MQ-1C Gray Eagle ER/MP Unmanned Aircraft System (UAS), United States of America

MQ-1C Gray Eagle ER/MP Unmanned Aircraft System (UAS)

MQ-1C Gray Eagle is an extended range / multipurpose (ER/MP) unmanned aircraft system (UAS) developed by General Atomics Aeronautical Systems for the US Army. It is an improved variant of the combat-proven Predator unmanned aerial vehicle.

"Gray Eagle can carry an internal payload of 261kg and external payload of 227kg. It is capable of carrying multiple payloads."

Gray Eagle performs reconnaissance, surveillance, target acquisition, command and control, communications relay, signals intelligence (SIGINT), electronic warfare (EW), attack, improvised explosive device (IED) and battle damage assessment missions.

Gray Eagle aircraft accomplished more than 1,700 flight hours during a total of 238 flights during the initial seven-month training and evaluation period.

The first full company of Gray Eagle UAS, F/227 was deployed in June 2012. The army plans to acquire 11 Warrior units, each unit with 12 UAVs and five ground control stations.

To date, 61 Gray Eagle aircraft have been handed over to the US Army, with additional 44 aircraft currently on order.

MQ-1C Gray Eagle development

The competition for the extended range multipurpose UAV to replace the RQ-5 Hunter was initiated by the US Army in 2002. An upgraded version of the RQ-5 Hunter and the General Atomics Warrior were also contenders for the competition.

"The first full company of Gray Eagle UAS, F/227 was deployed in June 2012. The army plans to acquire 11 Warrior units."

The Warrior UAS was announced as winner in August 2005 and General Atomics was awarded a $214m contract for system development and demonstration. Under the $1bn programme, the first aircraft was operational by 2009. Low-tate initial production (LRIP) of the aircraft was approved in March 2010.

The Warrior was designated MQ-1C by the US Department of Defence (DoD). The MQ-1C was officially assigned the name Gray Eagle in August 2010. The Gray Eagle quick reaction capability (QRC) units were deployed to Iraq and Afghanistan, for introducing the aircraft to combat.

The Gray Eagle was successfully integrated with the AGM-114 Hellfire missile in December 2009. The testing of the Hellfire missile aboard the Gray Eagle was concluded by August 2010. The armed systems are primarily intended for the deployment in Afghanistan.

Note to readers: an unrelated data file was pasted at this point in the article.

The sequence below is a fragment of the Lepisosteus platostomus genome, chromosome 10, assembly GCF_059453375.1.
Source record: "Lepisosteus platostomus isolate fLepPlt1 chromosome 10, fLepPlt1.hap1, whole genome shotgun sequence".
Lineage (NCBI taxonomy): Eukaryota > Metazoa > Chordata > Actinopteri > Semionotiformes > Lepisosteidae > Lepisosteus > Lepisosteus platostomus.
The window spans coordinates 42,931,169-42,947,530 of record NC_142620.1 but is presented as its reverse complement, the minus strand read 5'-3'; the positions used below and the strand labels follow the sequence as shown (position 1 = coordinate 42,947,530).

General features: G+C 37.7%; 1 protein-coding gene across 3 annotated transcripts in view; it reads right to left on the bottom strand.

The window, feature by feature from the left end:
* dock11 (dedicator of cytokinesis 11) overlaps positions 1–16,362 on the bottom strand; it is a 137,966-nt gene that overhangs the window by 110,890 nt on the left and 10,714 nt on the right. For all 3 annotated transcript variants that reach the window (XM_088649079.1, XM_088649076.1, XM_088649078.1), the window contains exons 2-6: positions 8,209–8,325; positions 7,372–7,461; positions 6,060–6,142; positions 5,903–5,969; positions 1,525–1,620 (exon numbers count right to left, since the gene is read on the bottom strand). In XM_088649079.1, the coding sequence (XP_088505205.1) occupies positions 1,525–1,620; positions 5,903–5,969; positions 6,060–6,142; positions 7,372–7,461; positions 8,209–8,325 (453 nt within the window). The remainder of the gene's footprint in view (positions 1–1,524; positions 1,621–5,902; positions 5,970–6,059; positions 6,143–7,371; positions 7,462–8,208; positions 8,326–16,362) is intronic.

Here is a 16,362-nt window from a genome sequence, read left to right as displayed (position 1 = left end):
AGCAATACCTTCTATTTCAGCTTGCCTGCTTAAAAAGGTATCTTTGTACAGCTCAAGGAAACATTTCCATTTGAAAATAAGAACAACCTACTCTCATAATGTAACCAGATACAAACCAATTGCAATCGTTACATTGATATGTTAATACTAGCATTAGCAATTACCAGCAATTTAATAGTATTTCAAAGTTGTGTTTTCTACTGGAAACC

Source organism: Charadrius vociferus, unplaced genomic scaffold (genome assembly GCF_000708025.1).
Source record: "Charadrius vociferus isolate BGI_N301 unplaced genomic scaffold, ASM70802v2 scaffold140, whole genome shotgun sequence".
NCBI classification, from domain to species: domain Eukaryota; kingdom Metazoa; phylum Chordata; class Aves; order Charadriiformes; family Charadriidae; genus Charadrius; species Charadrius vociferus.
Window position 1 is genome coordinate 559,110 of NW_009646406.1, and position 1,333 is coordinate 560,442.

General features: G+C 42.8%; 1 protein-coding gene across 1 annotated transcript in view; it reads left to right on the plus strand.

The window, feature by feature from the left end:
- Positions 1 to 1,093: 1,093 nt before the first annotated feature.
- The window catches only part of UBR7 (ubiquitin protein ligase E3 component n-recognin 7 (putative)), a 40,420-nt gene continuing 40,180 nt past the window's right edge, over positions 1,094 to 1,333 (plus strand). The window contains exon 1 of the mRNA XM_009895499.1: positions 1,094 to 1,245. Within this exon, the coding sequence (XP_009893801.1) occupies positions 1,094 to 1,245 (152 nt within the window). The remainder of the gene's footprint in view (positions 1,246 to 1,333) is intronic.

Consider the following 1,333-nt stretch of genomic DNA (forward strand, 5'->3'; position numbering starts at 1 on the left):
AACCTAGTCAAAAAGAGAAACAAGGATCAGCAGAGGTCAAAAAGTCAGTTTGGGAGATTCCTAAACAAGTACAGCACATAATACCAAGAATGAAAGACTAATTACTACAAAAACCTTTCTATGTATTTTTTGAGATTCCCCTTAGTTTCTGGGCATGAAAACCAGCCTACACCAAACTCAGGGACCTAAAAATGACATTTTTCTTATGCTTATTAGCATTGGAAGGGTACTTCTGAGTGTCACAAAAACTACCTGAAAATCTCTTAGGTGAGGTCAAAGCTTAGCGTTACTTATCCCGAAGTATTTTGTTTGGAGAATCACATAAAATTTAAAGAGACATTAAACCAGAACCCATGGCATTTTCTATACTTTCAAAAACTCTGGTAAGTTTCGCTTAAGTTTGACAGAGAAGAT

The Defence Acquisition Board (DAB) review in June 2012 authorised the third LRIP purchase of 29 aircraft and associated equipment. The formal initial operational test and evaluation (IOT&E) is planned for August 2012. During the IOT&E, Gray Eagle will officially showcase its capabilities, while operating along with the AH-64D Apache Block III attack helicopter.

Design and playload of the unmanned aircraft system

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Based on the Predator airframe design, the Gray Eagle features a fault-tolerant control system. The aircraft incorporates triple-redundant avionics system architecture.

The UAS has an increased wingspan compared to that of Predator. The modular architecture of Gray Eagle allows integration and operation of multiple payloads. Gray Eagle has a length of nine metres, wingspan of 17m and height of 2.1m.

Gray Eagle can carry an internal payload of 261kg and external payload of 227kg. It is capable of carrying multiple payloads, including electro-optical / infrared (EO/IR) with laser designation, STARLite Synthetic Aperture Radar (SAR) / ground moving target indicator (GMTI) sensor, communications relay and four Hellfire missiles.

The wing hardpoints can be fitted with external payloads such as expendable sensors and weapons. The AGM-114 Hellfire air-to-ground missiles fitted to the aircraft can engage ground-based moving and stationary targets within the range of 500m to eight kilometres.

Engine of the US Army's ER/MP UAS

Gray Eagle is powered by Thielert heavy-fuel engine. The engine develops a power output of 165hp. It supports the 'single fuel in the battlefield' concept of the US Army. The engine delivers improved fuel efficiency, while burning either jet or diesel fuel.

MQ-1C Gray Eagle ground control station

Gray Eagle is operated from the one system ground control stations (OSGCS). The OSGCS includes flight critical hardware and software in a modular configuration, mounted on the standard five-ton medium tactical vehicle.

The operator consoles are used to perform command and control, payload control and weapon launch operations.

Gray Eagle can fly at a maximum altitude of 29,000ft. It has an endurance of more than 30 hours. The maximum gross take-off weight of the UAS is 1,633kg. The aircraft has a maximum speed of 150KTAS.

The Global Unmanned Aerial Vehicles (UAV) Market 2011-2021

This project forms part of our recent analysis and forecasts of the global Unmanned Aerial Vehicles (UAV) market available from our business information platform Strategic Defence Intelligence. For more information click here or contact us: EMEA: +44 20 7936 6783; Americas: +1 415 439 4914; Asia Pacific: +61 2 9947 9709 or via email.